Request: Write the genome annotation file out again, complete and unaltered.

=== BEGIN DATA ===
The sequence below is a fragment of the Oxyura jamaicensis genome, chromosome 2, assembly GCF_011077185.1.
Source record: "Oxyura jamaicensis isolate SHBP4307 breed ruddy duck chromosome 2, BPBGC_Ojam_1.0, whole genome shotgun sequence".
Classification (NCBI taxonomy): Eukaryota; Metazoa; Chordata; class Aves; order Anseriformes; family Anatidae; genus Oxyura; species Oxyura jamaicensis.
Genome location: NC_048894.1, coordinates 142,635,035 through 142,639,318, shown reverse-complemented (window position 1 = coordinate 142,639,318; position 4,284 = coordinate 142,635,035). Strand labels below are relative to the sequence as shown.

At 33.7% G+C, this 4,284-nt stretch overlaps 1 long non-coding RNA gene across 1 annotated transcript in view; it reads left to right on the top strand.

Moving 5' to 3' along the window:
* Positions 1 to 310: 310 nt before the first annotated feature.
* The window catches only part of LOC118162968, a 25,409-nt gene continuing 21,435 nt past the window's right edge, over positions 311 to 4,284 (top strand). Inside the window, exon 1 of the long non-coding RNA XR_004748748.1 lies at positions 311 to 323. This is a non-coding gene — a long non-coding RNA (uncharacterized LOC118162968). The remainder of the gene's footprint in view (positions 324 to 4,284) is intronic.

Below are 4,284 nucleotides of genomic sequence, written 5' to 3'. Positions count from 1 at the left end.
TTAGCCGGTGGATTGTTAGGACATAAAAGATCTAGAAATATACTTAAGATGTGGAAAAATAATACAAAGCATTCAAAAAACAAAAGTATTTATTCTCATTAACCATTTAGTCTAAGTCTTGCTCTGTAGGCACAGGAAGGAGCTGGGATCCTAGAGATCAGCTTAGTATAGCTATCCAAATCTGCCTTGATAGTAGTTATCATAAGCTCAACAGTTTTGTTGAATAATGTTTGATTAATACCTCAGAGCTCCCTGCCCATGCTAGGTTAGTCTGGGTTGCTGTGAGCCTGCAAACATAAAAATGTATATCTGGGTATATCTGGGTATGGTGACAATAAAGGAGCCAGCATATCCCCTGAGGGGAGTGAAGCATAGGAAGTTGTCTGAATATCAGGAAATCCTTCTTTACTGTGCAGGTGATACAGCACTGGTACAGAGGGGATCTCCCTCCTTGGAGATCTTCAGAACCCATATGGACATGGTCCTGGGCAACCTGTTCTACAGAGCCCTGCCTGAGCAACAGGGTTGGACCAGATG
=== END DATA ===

The sequence below is a fragment of the Oxyura jamaicensis genome, chromosome 2, assembly GCF_011077185.1.
Source record: "Oxyura jamaicensis isolate SHBP4307 breed ruddy duck chromosome 2, BPBGC_Ojam_1.0, whole genome shotgun sequence".
Classification (NCBI taxonomy): Eukaryota; Metazoa; Chordata; class Aves; order Anseriformes; family Anatidae; genus Oxyura; species Oxyura jamaicensis.
Genome location: NC_048894.1, coordinates 142,635,035 through 142,639,318, shown reverse-complemented (window position 1 = coordinate 142,639,318; position 4,284 = coordinate 142,635,035). Strand labels below are relative to the sequence as shown.

At 33.7% G+C, this 4,284-nt stretch overlaps 1 long non-coding RNA gene across 1 annotated transcript in view; it reads left to right on the top strand.

Moving 5' to 3' along the window:
* Positions 1 to 310: 310 nt before the first annotated feature.
* The window catches only part of LOC118162968, a 25,409-nt gene continuing 21,435 nt past the window's right edge, over positions 311 to 4,284 (top strand). Inside the window, exon 1 of the long non-coding RNA XR_004748748.1 lies at positions 311 to 323. This is a non-coding gene — a long non-coding RNA (uncharacterized LOC118162968). The remainder of the gene's footprint in view (positions 324 to 4,284) is intronic.

Below are 4,284 nucleotides of genomic sequence, written 5' to 3'. Positions count from 1 at the left end.
TTAGCCGGTGGATTGTTAGGACATAAAAGATCTAGAAATATACTTAAGATGTGGAAAAATAATACAAAGCATTCAAAAAACAAAAGTATTTATTCTCATTAACCATTTAGTCTAAGTCTTGCTCTGTAGGCACAGGAAGGAGCTGGGATCCTAGAGATCAGCTTAGTATAGCTATCCAAATCTGCCTTGATAGTAGTTATCATAAGCTCAACAGTTTTGTTGAATAATGTTTGATTAATACCTCAGAGCTCCCTGCCCATGCTAGGTTAGTCTGGGTTGCTGTGAGCCTGCAAACATAAAAATGTATATCTGGGTATATCTGGGTATGGTGACAATAAAGGAGCCAGCATATCCCCTGAGGGGAGTGAAGCATAGGAAGTTGTCTGAATATCAGGAAATCCTTCTTTACTGTGCAGGTGATACAGCACTGGTACAGAGGGGATCTCCCTCCTTGGAGATCTTCAGAACCCATATGGACATGGTCCTGGGCAACCTGTTCTACAGAGCCCTGCCTGAGCAACAGGGTTGGACCAGATG